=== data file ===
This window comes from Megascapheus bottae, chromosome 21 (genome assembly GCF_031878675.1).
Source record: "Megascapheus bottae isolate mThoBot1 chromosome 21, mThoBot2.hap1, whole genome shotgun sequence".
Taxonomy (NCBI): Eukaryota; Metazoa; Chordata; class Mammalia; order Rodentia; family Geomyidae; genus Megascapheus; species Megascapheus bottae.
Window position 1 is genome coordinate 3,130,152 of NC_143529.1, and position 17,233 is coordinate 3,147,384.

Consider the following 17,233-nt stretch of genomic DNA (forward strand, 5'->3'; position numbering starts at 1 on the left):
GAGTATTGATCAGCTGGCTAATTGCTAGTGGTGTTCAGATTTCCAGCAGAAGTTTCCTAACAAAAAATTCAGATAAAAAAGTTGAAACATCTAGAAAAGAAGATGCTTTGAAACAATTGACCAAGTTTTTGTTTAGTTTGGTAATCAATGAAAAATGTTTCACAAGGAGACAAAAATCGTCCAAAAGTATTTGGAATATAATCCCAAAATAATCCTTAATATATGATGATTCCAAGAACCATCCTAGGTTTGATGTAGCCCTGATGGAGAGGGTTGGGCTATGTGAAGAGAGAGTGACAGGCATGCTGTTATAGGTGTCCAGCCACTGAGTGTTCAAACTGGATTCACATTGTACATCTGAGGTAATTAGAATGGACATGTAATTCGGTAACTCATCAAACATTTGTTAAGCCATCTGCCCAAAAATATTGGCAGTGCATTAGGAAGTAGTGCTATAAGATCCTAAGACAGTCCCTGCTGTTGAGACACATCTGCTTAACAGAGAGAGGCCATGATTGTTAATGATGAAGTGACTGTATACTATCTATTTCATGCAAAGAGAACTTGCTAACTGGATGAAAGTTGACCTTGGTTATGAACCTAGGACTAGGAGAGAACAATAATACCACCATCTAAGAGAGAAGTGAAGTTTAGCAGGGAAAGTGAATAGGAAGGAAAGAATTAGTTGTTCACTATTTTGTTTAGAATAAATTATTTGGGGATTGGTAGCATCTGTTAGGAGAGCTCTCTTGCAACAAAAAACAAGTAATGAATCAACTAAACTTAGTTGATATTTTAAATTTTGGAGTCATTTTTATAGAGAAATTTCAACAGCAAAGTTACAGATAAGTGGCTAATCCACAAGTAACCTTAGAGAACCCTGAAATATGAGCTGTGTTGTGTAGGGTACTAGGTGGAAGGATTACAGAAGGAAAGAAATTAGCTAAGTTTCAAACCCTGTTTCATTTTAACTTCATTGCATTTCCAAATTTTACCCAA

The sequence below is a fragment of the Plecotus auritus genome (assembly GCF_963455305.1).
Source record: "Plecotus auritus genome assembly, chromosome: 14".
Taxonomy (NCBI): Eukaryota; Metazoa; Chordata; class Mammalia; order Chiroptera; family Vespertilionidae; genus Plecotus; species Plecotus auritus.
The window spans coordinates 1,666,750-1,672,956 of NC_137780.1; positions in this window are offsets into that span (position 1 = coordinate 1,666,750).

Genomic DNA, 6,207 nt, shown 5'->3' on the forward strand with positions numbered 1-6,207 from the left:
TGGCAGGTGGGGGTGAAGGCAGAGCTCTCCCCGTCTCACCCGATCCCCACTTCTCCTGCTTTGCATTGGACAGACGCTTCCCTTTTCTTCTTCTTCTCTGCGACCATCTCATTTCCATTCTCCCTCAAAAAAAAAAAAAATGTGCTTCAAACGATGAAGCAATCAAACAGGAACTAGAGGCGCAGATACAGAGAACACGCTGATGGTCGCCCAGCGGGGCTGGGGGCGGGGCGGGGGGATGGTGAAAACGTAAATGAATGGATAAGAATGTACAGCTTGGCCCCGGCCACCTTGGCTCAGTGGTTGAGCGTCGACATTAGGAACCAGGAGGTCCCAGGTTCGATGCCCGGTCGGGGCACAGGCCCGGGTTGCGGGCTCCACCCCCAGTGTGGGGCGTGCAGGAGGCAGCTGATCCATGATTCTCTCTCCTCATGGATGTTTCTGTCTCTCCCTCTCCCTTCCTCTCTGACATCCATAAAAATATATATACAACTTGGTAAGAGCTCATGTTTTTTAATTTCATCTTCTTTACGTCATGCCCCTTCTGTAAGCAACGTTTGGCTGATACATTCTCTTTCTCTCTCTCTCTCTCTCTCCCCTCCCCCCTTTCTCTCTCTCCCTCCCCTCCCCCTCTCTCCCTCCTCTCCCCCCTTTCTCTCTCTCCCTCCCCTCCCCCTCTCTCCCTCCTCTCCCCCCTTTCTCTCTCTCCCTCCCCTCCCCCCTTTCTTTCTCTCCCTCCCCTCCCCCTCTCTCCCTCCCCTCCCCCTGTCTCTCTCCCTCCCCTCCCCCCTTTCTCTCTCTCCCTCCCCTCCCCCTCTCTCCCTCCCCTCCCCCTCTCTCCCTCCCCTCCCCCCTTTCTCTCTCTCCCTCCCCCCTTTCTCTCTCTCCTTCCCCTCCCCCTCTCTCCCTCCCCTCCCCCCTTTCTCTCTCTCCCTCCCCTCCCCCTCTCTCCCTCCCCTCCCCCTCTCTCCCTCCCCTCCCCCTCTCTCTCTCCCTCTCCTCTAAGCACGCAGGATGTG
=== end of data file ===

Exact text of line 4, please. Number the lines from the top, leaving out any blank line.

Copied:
Window position 1 is genome coordinate 3,130,152 of NC_143529.1, and position 17,233 is coordinate 3,147,384.